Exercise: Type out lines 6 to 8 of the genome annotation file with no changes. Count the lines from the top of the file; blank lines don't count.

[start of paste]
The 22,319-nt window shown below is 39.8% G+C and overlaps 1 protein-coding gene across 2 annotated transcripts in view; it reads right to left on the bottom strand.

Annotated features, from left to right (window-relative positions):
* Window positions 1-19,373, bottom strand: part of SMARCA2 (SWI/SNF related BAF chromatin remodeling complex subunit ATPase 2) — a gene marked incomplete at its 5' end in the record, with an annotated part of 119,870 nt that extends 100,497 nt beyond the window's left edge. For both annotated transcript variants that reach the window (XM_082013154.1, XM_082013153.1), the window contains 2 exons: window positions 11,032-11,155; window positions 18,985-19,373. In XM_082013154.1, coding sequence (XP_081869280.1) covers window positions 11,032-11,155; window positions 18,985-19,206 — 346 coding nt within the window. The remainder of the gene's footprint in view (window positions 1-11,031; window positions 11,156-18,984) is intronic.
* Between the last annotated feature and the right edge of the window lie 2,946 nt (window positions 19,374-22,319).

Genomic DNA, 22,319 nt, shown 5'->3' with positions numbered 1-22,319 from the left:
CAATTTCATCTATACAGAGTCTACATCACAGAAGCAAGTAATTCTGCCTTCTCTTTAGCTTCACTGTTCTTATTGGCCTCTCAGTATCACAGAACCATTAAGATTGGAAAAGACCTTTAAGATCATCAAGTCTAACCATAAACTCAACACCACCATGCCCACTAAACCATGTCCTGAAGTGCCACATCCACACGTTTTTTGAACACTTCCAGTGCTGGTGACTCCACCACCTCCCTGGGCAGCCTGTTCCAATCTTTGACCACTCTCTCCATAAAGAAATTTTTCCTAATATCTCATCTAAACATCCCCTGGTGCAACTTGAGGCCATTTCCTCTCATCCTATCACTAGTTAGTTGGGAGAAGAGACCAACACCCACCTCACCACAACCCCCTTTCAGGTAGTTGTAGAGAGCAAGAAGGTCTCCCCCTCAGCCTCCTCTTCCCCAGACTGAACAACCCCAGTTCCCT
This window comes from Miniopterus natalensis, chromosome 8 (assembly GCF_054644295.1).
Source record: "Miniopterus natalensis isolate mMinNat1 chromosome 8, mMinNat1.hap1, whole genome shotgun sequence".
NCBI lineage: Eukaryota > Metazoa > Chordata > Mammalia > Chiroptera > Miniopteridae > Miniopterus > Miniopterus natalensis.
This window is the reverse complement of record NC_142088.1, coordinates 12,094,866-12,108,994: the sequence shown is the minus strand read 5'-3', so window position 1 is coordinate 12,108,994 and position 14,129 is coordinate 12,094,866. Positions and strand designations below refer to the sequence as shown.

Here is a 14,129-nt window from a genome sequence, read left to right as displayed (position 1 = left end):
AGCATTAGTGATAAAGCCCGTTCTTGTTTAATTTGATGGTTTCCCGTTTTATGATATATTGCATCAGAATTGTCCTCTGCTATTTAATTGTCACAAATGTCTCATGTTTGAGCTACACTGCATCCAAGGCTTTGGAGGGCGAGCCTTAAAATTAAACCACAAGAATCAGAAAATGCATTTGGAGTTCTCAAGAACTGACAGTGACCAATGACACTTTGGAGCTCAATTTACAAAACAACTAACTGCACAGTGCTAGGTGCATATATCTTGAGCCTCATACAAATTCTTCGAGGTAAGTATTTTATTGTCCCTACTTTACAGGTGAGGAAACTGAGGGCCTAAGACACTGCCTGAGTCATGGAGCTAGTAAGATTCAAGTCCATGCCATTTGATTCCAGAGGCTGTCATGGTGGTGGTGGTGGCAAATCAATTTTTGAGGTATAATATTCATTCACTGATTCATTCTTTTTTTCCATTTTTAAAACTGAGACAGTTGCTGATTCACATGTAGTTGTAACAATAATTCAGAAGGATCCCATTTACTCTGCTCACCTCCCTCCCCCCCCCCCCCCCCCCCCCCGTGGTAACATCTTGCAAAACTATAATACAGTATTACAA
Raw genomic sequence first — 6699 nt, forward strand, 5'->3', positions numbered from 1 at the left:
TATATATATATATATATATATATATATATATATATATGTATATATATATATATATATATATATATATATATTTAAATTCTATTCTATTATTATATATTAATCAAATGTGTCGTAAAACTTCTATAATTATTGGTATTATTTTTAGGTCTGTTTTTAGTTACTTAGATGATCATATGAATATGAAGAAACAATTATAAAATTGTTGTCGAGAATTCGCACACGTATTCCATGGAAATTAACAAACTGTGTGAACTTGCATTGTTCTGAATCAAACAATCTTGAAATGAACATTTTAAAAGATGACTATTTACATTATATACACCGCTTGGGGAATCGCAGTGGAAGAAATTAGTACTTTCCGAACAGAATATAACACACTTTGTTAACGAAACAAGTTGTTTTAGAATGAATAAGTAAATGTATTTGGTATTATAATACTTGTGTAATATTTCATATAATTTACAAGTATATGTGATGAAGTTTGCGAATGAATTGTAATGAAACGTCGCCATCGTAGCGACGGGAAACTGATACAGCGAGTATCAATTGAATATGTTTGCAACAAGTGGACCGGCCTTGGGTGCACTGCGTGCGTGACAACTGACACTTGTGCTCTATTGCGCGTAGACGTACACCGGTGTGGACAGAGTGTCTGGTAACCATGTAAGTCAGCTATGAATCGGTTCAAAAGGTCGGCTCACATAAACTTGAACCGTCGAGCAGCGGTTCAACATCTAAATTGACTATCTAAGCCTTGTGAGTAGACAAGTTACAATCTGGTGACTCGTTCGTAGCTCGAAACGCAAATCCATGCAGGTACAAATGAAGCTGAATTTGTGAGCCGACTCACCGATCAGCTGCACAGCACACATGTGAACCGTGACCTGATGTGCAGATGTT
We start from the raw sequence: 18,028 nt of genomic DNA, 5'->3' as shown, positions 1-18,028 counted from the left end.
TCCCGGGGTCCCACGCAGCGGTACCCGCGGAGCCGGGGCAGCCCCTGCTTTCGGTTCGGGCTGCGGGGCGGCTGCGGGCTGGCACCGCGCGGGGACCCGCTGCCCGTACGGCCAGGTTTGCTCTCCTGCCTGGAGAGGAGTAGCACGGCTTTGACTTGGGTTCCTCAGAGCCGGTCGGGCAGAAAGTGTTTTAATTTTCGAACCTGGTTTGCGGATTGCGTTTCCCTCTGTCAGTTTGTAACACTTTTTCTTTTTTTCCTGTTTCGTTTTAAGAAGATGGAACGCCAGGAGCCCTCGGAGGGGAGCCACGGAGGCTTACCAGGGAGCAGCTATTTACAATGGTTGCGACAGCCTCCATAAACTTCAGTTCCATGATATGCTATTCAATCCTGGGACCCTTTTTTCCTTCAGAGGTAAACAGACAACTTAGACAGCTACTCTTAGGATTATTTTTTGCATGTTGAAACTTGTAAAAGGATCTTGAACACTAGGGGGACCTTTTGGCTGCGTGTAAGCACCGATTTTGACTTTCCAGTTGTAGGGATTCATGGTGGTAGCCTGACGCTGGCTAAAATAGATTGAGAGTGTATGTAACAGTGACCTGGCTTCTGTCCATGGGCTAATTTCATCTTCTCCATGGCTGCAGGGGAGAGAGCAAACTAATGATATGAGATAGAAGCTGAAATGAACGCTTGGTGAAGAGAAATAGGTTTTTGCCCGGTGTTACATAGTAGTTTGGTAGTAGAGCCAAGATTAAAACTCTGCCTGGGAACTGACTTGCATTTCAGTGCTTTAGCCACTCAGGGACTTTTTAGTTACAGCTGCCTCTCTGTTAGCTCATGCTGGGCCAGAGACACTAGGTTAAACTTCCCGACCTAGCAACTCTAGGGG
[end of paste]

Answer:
CAATTTCATCTATACAGAGTCTACATCACAGAAGCAAGTAATTCTGCCTTCTCTTTAGCTTCACTGTTCTTATTGGCCTCTCAGTATCACAGAACCATTAAGATTGGAAAAGACCTTTAAGATCATCAAGTCTAACCATAAACTCAACACCACCATGCCCACTAAACCATGTCCTGAAGTGCCACATCCACACGTTTTTTGAACACTTCCAGTGCTGGTGACTCCACCACCTCCCTGGGCAGCCTGTTCCAATCTTTGACCACTCTCTCCATAAAGAAATTTTTCCTAATATCTCATCTAAACATCCCCTGGTGCAACTTGAGGCCATTTCCTCTCATCCTATCACTAGTTAGTTGGGAGAAGAGACCAACACCCACCTCACCACAACCCCCTTTCAGGTAGTTGTAGAGAGCAAGAAGGTCTCCCCCTCAGCCTCCTCTTCCCCAGACTGAACAACCCCAGTTCCCT
This window comes from Miniopterus natalensis, chromosome 8 (assembly GCF_054644295.1).
Source record: "Miniopterus natalensis isolate mMinNat1 chromosome 8, mMinNat1.hap1, whole genome shotgun sequence".